re coming to find out if they should buy your product or service. What is the best crib I should buy for my baby? What is the best car? What is the best tips on business? They are coming to actually take action, and do something with this idea, or do something with the question that they have. So let's talk about the behavior, what happens on Pinterest. Everybody pins something with intention of action. And people save ideas from websites so they can revert back to it, and time and time again, I know I have certain recipes that I'm constantly going back to. And now, by the way, I don't know if you know this, you can move pins. So if you have that favorite recipe that you found two years ago, and it's really hard because you have to scroll and scroll and scroll, or create a new board just so, I need a secret board to find that, you don't need to do that now. You can take a pin and you can move it to the top. Great thing Pinterest did there. People save ideas within the platform. So as they're in their home feed, they're constantly finding ideas there, based on interests, and they're saving it to their boards. And ultimately Pinterest is just a smarter way to search. If they know that if they just say recipe, or let's see, spring party ideas, or outdoor entertaining ideas, that they're gonna get flooded with a ton of ideas, instead of just literal, a picture of a picnic table outside, and that's all they get on Google. There are a 100 billion ideas on Pinterest. And the top categories on Pinterest, which will help you discern if this is a platform for you, food, home, beauty, and style. That's not to say though that travel, or fitness, or architecture, or holidays, aren't popular too, but those are the main ones. So who is on Pinterest? This is important to note, if you want to try to reach your target audience. So there's 200 million monthly users. And 70% of those users are female. And 30% are male. That's not to say if you have a male-focused product, that you shouldn't spend time here, because as we know with ads, we can target males, right? But the fact that organically, more women use the platform, is just an easy drop in the bucket to say I know that my customer is female, and I'm gonna hang out with her where the ladies are. So, you know that versus Facebook, which is more 50-50, and you definitely have to pay more in ads to target those people. 98% of pinners try new things they find on Pinterest. So we know that the users of Pinterest take action with the things that they see. Which means that if they see your product, they're probably gonna wanna take action with it, if it's good content, or good product. And 75% of the content that is saved on Pinterest is from a business. So, right there and then, we know that people don't mind being marketed to, and advertising. Whether that's a promoted pin or not, you know that you can put your content out there, and people are like, hey, I don't care that you're marketing to me. As long as it's good and helpful, I wanna know about it. Tell me about your product. And 60% of Pinterest households have children five and under, so we know that parents are on Pinterest, and we know young parents are on Pinterest. And so, if I described anybody just then that is your target market, you should definitely consider, not only being on Pinterest, but running paid on Pinterest. So let's talk about what promoted pins are. Pinterest calls their ads promoted pins, because basically they're pins. So, when you decide to put money behind a pin, that's an ad. You have to upload your image asset, just like any other pin that you were to share organically without money behind it, it's an actual living and breathing pin. And then what makes it a promoted pin, is that you put ad dollars behind that. And you can choose your promoted pins to align with whatever goal. So, I want to drive more traffic to my website. Or I wanna create more awareness about a new product offering. And as I mentioned, ads are so useful that people actually save promoted pins to their board. It's not like a one and done thing, where I'm gonna run an Instagram ad, and then bye bye, it's no longer there. It is an ad that people save, so long after your ad dollars are over, it continues working for you long after. So the money that you're investing in your ad spend, you reach your spend cap, and it's done spending, but then the ad continues to be propelled into the Pinterest stratosphere. Because people keep saving, and saving, and saving, and sharing, and sharing, and sharing. So come on, that's like free money right there. So why else use promoted pins? This statistic blows my mind. And this is from Pinterest. I worked with Pinterest. They reviewed this presentation. We made sure that this is good information that's right on the money, as far as the statistics go. I love this. One out of two people, one out of two people make a purchase after seeing a promoted pin. Oh my gosh. You guys. Spend your money here. I don't even get a kickback for saying that. I'm just saying that to help you seriously sell your product. People are actively engaging on Pinterest, so much so that one out of two people that see your promoted pin make a purchase. 72% of users say it helps them find ideas for everyday life. So people feel that their time on Pinterest is well spent. In fact, users are two times more likely to say that their time was well spent on Pinterest versus other platforms. Come on. How many times have you gone on Instagram, and you're like, yeah, I wanna go back to bed. I just feel bad about myself right now. Pinterest isn't that place, because it's not about people sharing their lives. Pinterest is like that place that's like, oh my gosh I could do so many cool things. I'm so excited. Oh yeah, this could help me plan this next vacation. Sure, there's aspirational things like, oh my gosh, I just put out cups and pizza for my kid's party. I am not doing that kind of party. That definitely happens. But for the most part, people say they're two times more likely to say their time was well spent. That's encouraging. And it keeps you ahead of trends. Using Pinterest, and using promoted pins, and just spending time on Pinterest, helps you keep a good pulse on what's happening, because everything is future. So you're engaging with your customer at the beginning of the customer journey. So you know, okay, they just bought a new house, and they're interested in a sofa. You have an opportunity to connect with them when they're planning. And then we know that as they're thinking about their sofa, ooh I noticed that they're not really pinning as much mid-century style, as they are pinning more traditional. I can tell that maybe this is a shift. Maybe I need to focus more on this kind of style for my product line. Or the fact that teal became a huge color. I painted my bedroom teal two and a half years ago, and now teal is a huge color. Do you wanna know that I found that color teal through Pinterest. I got that idea because of Pinterest. And two years later, it is crazy, and the virality of that one bedroom pin that I have, I can't tell ... I've outsold that rattan bed in my bedroom for Anthroplogie twice over, and living spaces rug is one of their top pins. And all because those ideas started with Pinterest. And you'll continue to accrue earned media long after the campaign has ended. So it's just a good way to spend your money. But does it fit your brand? Because it might not. So, these are some questions. I would say these are good questions to ask, anytime you're gonna spend ad dollars, not just Pinterest ad dollars. Just anytime. So we're gonna go, do the demographics fit my brand? If I, am I U.S. based ... Pinterest is an international platform, but if I'm really just trying to target just California, it's really kind of hard to do that on Pinterest. If you're a really local brand, that's a bit harder on Pinterest. Do our competitors use this network? So if I'm a furniture company, is West Elm on there? Is Pottery Barn on there? Check out your competition. Is this wedding photographer on there? Is this beauty company on there? Okay they are, what are they doing? Okay, maybe I should be spending dollars here. Does my target audience engage here? So why would you, if I have males who are 65 and older, maybe not. Maybe they are on Pinterest, and you could hyper target those people, but I don't think that's the main user base. Not to discourage you from spending time on Pinterest for other reasons, but it might not be the best place to cultivate your customer. Does my content organically perform well here? So as I'm sharing my content, do people like it? If they're not really engaging with my content, and they're not really liking it, chances are if you run an ad, it might not perform well there either. It's worth testing. But truthfully, organic performance is a great indicator of when you should spend ad dollars. I don't want you guys to waste your money. I want it to be very effective. So what are some first steps? If I want to run ads, what do I do? First thing, you need to create a business account. You can't run ads without it, so you need to go to business.pinterest.com. And you need to, you just go to business.pinterest.com, and you can, if you don't have a Pinterest account at all, you can just sign up there, or you can switch from a personal to a business. And that's gonna give you the ability to do analytics, and run ads. Then you need to setup your business profile, which is using your work email, or just choose an email that you actively check. Your address, your business name, your business type. And then you wanna make sure you're adding your payment information.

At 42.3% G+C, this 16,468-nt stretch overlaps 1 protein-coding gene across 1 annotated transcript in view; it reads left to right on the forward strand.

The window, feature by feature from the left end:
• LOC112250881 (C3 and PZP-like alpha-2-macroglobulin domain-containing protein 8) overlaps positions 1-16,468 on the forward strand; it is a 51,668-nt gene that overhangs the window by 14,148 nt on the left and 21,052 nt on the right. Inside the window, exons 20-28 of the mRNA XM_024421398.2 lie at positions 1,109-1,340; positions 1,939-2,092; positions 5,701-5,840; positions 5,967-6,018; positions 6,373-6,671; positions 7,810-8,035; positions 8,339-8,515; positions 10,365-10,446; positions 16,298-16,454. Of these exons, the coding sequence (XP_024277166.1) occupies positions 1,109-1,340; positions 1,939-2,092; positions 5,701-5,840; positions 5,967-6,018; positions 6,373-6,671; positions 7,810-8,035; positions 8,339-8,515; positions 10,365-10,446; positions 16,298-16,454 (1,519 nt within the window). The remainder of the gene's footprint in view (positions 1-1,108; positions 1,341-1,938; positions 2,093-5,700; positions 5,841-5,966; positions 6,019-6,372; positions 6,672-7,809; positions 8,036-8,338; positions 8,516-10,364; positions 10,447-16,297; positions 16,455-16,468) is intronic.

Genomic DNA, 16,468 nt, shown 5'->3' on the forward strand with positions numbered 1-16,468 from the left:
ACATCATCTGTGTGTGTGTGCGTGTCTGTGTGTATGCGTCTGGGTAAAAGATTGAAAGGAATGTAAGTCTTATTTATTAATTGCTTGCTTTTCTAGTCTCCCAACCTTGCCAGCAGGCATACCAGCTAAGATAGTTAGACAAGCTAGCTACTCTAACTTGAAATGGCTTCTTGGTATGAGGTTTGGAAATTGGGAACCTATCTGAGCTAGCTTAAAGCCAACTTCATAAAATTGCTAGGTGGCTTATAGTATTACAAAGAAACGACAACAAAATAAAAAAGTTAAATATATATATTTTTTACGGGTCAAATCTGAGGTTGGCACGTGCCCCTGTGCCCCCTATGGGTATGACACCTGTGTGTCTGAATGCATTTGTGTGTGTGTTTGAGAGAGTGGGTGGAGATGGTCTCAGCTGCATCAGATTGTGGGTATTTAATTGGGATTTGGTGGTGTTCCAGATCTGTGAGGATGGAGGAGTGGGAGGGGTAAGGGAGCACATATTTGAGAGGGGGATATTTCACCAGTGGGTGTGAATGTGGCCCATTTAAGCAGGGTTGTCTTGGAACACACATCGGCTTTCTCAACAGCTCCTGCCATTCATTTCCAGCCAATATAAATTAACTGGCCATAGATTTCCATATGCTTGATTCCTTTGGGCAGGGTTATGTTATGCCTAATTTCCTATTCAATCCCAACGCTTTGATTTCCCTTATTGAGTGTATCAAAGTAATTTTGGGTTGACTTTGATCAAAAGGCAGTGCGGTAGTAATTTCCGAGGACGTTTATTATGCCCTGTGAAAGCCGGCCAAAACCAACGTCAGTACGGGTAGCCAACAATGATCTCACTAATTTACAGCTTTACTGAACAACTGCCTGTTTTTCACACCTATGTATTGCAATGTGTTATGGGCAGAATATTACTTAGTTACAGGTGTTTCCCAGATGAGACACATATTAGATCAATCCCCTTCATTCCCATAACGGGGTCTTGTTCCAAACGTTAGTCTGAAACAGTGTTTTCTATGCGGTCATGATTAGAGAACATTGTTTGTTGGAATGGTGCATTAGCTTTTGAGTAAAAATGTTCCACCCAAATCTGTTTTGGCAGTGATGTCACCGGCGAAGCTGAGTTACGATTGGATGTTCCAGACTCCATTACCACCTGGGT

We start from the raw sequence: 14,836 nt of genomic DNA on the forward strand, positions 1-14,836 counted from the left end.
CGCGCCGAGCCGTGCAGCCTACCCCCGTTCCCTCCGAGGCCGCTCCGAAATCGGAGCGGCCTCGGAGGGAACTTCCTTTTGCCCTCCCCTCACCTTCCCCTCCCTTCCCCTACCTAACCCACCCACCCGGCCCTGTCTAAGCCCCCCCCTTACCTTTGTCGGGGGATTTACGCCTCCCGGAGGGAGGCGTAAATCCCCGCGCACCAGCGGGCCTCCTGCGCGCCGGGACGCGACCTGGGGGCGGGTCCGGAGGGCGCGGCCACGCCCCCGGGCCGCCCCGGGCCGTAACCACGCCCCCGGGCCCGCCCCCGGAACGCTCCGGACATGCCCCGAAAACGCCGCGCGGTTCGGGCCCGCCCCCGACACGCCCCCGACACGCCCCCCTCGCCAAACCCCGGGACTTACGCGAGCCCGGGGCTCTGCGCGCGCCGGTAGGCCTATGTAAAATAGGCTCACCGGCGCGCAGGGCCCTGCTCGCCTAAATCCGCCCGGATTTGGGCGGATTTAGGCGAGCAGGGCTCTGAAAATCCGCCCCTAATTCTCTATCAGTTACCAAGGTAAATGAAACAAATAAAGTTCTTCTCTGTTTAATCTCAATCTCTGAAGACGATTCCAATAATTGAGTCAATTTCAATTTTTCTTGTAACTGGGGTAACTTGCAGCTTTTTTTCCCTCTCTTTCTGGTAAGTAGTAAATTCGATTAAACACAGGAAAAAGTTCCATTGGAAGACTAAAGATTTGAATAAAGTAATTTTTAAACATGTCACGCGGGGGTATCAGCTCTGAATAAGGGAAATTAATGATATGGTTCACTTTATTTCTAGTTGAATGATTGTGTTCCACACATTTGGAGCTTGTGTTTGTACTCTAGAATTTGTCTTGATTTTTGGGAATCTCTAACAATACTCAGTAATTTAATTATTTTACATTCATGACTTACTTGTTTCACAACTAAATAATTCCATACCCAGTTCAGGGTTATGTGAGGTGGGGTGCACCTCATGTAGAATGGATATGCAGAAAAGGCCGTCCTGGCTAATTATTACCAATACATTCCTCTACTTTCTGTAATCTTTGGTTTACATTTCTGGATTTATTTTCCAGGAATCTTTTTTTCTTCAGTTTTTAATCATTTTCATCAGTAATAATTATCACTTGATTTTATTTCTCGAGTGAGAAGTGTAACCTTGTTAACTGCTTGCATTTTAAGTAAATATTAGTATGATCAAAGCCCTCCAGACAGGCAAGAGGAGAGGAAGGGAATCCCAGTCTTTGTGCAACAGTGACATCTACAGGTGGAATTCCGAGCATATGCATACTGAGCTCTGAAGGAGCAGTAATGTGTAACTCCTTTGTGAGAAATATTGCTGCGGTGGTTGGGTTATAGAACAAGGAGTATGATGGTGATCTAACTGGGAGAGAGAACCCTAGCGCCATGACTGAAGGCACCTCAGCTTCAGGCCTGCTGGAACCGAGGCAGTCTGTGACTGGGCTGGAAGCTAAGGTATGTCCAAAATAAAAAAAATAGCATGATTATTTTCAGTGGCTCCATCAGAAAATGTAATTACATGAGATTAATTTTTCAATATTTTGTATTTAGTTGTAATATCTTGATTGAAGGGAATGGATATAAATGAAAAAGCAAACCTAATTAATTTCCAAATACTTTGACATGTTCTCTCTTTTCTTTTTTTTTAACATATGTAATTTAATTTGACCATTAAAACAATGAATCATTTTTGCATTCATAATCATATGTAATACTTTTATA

Class Description

If you’re one of the many businesses that have found the Pinterest platform conducive to promoting your brand, then you’ll definitely want to consider expanding your reach on the site with paid ads and promoted pins.

Pinterest has more than 200 million monthly active users, and more than a third of them have an annual household income of more than $100,000. Two-thirds of the content saved to Pinterest is from businesses, and 83 percent of Pinners said they’d rather follow their favorite store than their favorite celebrity.

“Pinterest Queen” and digital content creator Alexandra Evjen will show you how to take advantage of all that brand loyalty and enthusiasm with perfectly produced paid Pinterest ads. She’ll walk you through the specifics of developing a highly targeted and effective ad campaign that meets your business goals.

In this class, you’ll learn how to:

  • Understand the nuts and bolts of Pinterest paid ads.
  • Develop an ad strategy that works with your end goals.
  • Maximize your ad dollars.
  • Choose which type of ad campaign and promoted pin is right for you.
  • Create the perfect Pinterest pin.
  • Target audiences with keywords.
  • Perform A/B testing.
  • Analyze the success of your ads and change your plan accordingly.